A Spirit-Filled Response to #MeToo

(Unsplash/Mihai Surdu)

Gretchen Carlson. Alyssa Milano. Angelina Jolie. Katie Couric. Lady Gaga. Beth Moore. Kay Warren. Thousands of women from every walk of life have responded #MeToo, identifying their sad and painful history of sexual harassment, sexual trauma, sexual violation. The use and abuse of women is not a new problem, and being a Christian is no protection. #MeToo is more than a hashtag; it's about real people.

Women have in many ways born more than their fair share of trauma and violation ever since Eve listened to the serpent. Perhaps that's because the enemy knew then, and knows now, that it was through a woman that the Savior would come. And it is through women today that God is bringing and nurturing new life in every corner of God's world. We're not talking about simply babies, but life in every sense of the word. Life in the Spirit. Fully Alive.

The current groundswell of #MeToo raises questions about healthy marriage or any healthy relationships between men and women. Are there any? Are men just raw brutes, and women's only recourse is to get nasty? Can godly marriages function where so much trauma, violation and depravity thrive? Are the millions of #MeToo women ever to be free from the wounds caused by such violation?

Yes, it is possible. But only by the grace of God.

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Jesus offers redemption to all—to the woman wounded and violated and feeling unprotected, to the man immobilized by fear as a result of #MeToo culture, to the woman locked inside a hard shell of violent feminism as a response, to the man broken and ashamed after being a vehicle of intimidation or violation.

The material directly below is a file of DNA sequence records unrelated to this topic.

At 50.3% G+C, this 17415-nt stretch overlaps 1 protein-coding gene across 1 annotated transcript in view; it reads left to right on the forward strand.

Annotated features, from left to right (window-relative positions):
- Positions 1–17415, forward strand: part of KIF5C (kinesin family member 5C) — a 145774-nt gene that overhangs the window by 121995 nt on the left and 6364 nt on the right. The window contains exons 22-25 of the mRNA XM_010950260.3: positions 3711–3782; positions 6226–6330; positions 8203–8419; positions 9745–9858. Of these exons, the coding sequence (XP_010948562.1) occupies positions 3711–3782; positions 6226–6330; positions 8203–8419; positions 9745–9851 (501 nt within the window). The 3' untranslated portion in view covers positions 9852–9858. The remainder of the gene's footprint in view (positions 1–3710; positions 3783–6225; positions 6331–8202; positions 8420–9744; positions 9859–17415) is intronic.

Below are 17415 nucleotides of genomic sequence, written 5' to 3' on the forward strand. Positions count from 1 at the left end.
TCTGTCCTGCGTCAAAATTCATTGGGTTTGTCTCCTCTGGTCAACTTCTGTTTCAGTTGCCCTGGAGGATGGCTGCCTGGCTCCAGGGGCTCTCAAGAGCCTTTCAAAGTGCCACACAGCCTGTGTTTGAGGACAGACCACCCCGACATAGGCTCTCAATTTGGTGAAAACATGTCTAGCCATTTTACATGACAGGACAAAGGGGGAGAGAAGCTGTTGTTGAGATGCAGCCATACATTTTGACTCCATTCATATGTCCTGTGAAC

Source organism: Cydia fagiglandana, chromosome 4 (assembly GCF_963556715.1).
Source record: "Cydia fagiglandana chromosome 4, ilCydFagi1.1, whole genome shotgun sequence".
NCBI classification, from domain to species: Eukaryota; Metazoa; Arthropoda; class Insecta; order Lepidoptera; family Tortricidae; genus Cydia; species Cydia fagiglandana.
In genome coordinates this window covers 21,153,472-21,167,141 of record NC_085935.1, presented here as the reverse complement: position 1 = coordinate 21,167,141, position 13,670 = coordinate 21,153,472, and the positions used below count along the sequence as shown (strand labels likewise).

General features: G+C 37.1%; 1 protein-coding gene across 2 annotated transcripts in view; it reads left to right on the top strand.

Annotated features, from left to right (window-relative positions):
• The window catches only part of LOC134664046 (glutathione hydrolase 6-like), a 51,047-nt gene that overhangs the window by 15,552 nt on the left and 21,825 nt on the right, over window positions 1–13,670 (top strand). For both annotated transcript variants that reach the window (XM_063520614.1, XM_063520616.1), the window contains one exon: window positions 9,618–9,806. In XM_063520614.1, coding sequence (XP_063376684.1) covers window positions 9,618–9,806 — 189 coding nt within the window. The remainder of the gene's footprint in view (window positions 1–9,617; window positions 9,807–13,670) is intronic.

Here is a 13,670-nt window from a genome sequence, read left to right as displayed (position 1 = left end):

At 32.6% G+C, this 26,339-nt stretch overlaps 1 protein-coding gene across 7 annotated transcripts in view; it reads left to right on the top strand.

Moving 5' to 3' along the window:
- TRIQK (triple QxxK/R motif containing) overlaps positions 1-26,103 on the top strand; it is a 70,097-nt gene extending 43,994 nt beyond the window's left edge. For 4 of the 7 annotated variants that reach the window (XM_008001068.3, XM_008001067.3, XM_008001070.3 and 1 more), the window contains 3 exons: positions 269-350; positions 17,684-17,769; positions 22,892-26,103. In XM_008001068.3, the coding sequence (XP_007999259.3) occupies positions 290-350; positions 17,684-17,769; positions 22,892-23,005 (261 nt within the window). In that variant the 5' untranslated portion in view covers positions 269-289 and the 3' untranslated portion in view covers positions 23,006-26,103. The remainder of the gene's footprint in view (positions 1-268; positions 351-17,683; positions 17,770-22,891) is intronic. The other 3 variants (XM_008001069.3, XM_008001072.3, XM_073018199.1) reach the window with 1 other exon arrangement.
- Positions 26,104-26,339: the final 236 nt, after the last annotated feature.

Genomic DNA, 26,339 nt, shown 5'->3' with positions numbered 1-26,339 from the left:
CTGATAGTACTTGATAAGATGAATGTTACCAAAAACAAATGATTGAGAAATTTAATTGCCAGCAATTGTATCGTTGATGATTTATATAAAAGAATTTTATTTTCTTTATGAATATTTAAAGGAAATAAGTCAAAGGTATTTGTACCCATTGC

Here are a few things to understand and ways to respond as Christians who believe in redemption and marriage even in a #MeToo culture.

1. Godly women can be strong.

Raw feminism is not the answer to the violation of women. But the alternative is not mousy unattractive weak women who lie down and take anything that comes their way. A woman who gets her courage and identity from who she is in Christ does not need to manipulate and control. Her strength, whether public or private, is not diminished by the behavior of those around her.

Does this mean those affected by #MeToo were asking for it? Or should have prevented it? No. Bad behavior on someone else's part is never your fault. But it does mean that through the transforming power of God women can stand in their rightful place, nurturing life wherever God sends them. You can become one of those women. You can rise to the full stature of who God created you to be as a woman without stepping on men or other women, and lift others up in the process.

2. God needs men to be strong.

The answer to men behaving badly is not their emasculation. If you're a man, God needs you to be virile, strong, active. He made you with testosterone and sexual drives. It's not your strength that's at issue; it's what you do with your strength as a follower of Jesus. He needs you to step up and "play the man." A man truly following Jesus is anything but weak or feminine. Too often culture and/or the church has responded to bad behavior by telling men to be "nice."